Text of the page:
The NFL’s off-season has been dominated by news of the New Orleans Saints’ bounty scandal that has enveloped the entire organization and caused further suspicion throughout the league. On Tuesday, NFL Commissioner Roger Goodell announced the four players suspended as a result of “BountyGate” have had their appeals denied, forcing the accused players to serve their punishment in full.
While the bounty scandal may seem to be winding down, another Saints saga rages on — one that will have a much larger effect on the future of the New Orleans franchise than any “BountyGate” decision. Arbitrator Stephen Burbank ruled in favour of Saints quarterback Drew Brees on Tuesday, as the 33-year-old tries to secure himself a long-term contract in New Orleans.
The Saints placed the franchise tag on Brees this off-season, meaning he could be forced to sign a one-year, $16.3-million contract if the two sides cannot come to a long-term agreement this summer.
Have your say: Have an opinion on the news of the day? Better yet, want to become a Fan Fuel blogger? Email us here. | Should Blue Jays be buyers or sellers?
Burbank decided the Saints owe Brees a 44 per cent raise from the 20 per cent the NFL argues Brees would be owed should New Orleans put the franchise tag on him again following the 2012 season.
If a player is going to sacrifice long-term security and a chance to test the free agent market, a significant raise should be the next option.
But perplexing questions surround the Saints contract situation with Brees. Particularly, why have the Saints allowed it to come to this? Would the Saints even think about creating more of a rift with Brees after the upcoming season?
Sportsnet 590 The Fan’s Tim Micallef said it best Tuesday on the “Tim and Sid” show:
“It just seems to me that (Brees) is the saviour of the franchise, and they treat him like poop.” Micallef said. “How can you not give Brees whatever deal he wants right now? It’s ridiculous.”
Brees came to New Orleans, a city and team devastated by Hurricane Katrina and a consistently disappointing product on the field, prior to the 2006 season. Since Brees’ arrival in the “Big Easy” the Saints have been anything but disappointing.
New Orleans had been to the postseason only four times in the team’s 38-year history before Brees chose the Saints as his new team. Since then, New Orleans has made four playoff appearances in the six years that Brees has been with the club.
Brees has led the Saints to a 64.5 winning percentage, including four double digit-win seasons and three division titles. In the six years prior to the Purdue product’s arrival, the Saints won 47 per cent of their games, making it to the postseason just once (in 2000). The team had also only won two division titles in the pre-Brees era.
In his five years with the San Diego Chargers, Brees threw for 12,348 yards and 80 touchdowns. In his six seasons in New Orleans, Brees’ numbers have skyrocketed to 28,394 passing yards and a whooping 201 touchdowns. Along with 2,488 completed passes, these numbers are the best by any NFL quarterback since 2006.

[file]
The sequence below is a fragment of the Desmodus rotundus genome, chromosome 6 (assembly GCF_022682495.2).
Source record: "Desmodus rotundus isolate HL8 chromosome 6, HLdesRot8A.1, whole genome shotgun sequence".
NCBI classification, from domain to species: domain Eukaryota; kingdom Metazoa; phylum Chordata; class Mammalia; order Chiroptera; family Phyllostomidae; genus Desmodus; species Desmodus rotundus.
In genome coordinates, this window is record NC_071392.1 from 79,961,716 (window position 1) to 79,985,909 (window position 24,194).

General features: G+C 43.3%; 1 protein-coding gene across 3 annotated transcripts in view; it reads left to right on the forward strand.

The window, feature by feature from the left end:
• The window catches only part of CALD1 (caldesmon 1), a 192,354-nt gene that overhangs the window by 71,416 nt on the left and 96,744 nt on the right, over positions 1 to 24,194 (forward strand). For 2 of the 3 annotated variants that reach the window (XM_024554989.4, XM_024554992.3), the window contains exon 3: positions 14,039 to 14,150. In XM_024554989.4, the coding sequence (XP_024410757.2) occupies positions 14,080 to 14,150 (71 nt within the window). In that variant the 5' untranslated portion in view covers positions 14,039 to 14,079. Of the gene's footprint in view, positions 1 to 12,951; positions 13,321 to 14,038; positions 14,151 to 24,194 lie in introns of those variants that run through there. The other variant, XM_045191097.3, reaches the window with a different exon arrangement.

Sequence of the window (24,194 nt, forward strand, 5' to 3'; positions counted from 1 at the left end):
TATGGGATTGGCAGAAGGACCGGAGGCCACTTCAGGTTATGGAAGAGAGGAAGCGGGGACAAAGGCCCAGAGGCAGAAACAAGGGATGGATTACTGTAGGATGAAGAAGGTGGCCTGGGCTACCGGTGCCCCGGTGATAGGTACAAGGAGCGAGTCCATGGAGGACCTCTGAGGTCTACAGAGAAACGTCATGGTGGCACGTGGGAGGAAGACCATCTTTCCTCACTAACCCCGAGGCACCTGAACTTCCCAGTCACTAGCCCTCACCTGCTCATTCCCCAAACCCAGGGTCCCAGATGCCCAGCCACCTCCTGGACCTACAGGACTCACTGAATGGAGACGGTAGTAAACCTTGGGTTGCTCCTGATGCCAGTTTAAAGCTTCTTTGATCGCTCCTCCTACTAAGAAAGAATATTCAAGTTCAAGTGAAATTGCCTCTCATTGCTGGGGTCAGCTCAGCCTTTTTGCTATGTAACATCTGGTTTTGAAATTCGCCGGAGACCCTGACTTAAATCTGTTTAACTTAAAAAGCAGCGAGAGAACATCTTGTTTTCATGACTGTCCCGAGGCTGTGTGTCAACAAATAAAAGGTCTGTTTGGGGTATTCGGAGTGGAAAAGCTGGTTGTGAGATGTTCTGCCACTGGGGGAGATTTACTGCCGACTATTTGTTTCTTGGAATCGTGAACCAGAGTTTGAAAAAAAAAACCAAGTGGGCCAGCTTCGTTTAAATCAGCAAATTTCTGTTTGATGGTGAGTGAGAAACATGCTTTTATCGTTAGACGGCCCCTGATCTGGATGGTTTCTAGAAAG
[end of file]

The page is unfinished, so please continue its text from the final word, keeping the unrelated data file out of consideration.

Up to 2005, the Saints had only ranked in the top six in offence three times since 1967. Since 2006, the Saints offence has been in the top six every year.
Brees and the Saints smashed four of the NFL’s most important offensive records in 2011 — completions, completion percentage, passing yards and total offensive yards. Coupled with two 5,000-plus yard seasons in six seasons, the offensive prowess Brees has brought to Louisiana is undeniable.
By the time the Saints were crowned Super Bowl champions in 2009, Brees had already been considered by most NFL experts to the best free-agent signing in league history.
Brees has been willing to put his contract talks on the back burner as the Saints organization deals with the fall-out of the bounty scandal. Despite the negative publicity that has surrounded the Saints, Brees remains positive about the ongoing negotiations.
“This has been a stressful off-season in a lot of ways. There’s been a lot of distractions for everybody,” Brees told the Associated Press last month. “I’m not using that as an excuse other than just stating it as fact. That has delayed (negotiations) quite a bit at times.”
In spite of the stress and delay, Brees has taken the high road: “I’m confident, and always have been, that we’ll get a long-term deal accomplished.”
On Jun. 28, Brees appeared on The David Letterman Show, and when asked about the bounty scandal, Brees stuck up for his suspended teammates and their continuous struggle with the NFL.
“I’ll be honest with you, and I think I can speak for all fans in America for that matter, we are tired of hearing about it,” Brees told Letterman. “We don’t want to talk about it anymore. Put forth the facts, the truth, and if indeed there was a pay-to-injure scheme, then people will get punished, and if there’s not, then let’s exonerate these men because, at this point, it seems like it’s a smear campaign. We’re dragging them through the mud; we’re ruining their reputations and careers with no true evidence.”
Brees has shown the results to warrant a new, long-term contract and, since the day he arrived in New Orleans in 2006, has been there for the Saints when they needed him most.